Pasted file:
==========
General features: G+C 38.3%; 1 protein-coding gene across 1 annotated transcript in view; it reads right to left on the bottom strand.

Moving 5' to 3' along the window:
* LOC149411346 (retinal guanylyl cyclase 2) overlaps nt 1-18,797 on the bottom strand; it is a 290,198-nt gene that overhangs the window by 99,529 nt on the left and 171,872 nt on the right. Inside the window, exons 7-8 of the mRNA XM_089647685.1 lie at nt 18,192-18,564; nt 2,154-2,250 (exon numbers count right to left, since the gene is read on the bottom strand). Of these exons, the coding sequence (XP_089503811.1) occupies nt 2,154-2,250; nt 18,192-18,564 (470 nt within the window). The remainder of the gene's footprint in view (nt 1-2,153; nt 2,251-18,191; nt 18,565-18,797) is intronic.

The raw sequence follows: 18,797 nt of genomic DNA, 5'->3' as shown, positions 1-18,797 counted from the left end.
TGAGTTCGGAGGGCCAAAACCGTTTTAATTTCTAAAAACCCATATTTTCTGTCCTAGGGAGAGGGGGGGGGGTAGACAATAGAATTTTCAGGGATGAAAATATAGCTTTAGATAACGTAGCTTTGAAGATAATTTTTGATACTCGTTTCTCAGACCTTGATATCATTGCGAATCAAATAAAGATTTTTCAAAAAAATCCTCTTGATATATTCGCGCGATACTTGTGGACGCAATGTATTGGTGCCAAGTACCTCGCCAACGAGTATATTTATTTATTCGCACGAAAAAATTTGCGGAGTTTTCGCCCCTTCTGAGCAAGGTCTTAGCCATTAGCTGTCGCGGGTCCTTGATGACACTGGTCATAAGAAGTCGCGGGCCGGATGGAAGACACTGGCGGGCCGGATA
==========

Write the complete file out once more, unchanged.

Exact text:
General features: G+C 38.3%; 1 protein-coding gene across 1 annotated transcript in view; it reads right to left on the bottom strand.

Moving 5' to 3' along the window:
* LOC149411346 (retinal guanylyl cyclase 2) overlaps nt 1-18,797 on the bottom strand; it is a 290,198-nt gene that overhangs the window by 99,529 nt on the left and 171,872 nt on the right. Inside the window, exons 7-8 of the mRNA XM_089647685.1 lie at nt 18,192-18,564; nt 2,154-2,250 (exon numbers count right to left, since the gene is read on the bottom strand). Of these exons, the coding sequence (XP_089503811.1) occupies nt 2,154-2,250; nt 18,192-18,564 (470 nt within the window). The remainder of the gene's footprint in view (nt 1-2,153; nt 2,251-18,191; nt 18,565-18,797) is intronic.

The raw sequence follows: 18,797 nt of genomic DNA, 5'->3' as shown, positions 1-18,797 counted from the left end.
TGAGTTCGGAGGGCCAAAACCGTTTTAATTTCTAAAAACCCATATTTTCTGTCCTAGGGAGAGGGGGGGGGGTAGACAATAGAATTTTCAGGGATGAAAATATAGCTTTAGATAACGTAGCTTTGAAGATAATTTTTGATACTCGTTTCTCAGACCTTGATATCATTGCGAATCAAATAAAGATTTTTCAAAAAAATCCTCTTGATATATTCGCGCGATACTTGTGGACGCAATGTATTGGTGCCAAGTACCTCGCCAACGAGTATATTTATTTATTCGCACGAAAAAATTTGCGGAGTTTTCGCCCCTTCTGAGCAAGGTCTTAGCCATTAGCTGTCGCGGGTCCTTGATGACACTGGTCATAAGAAGTCGCGGGCCGGATGGAAGACACTGGCGGGCCGGATA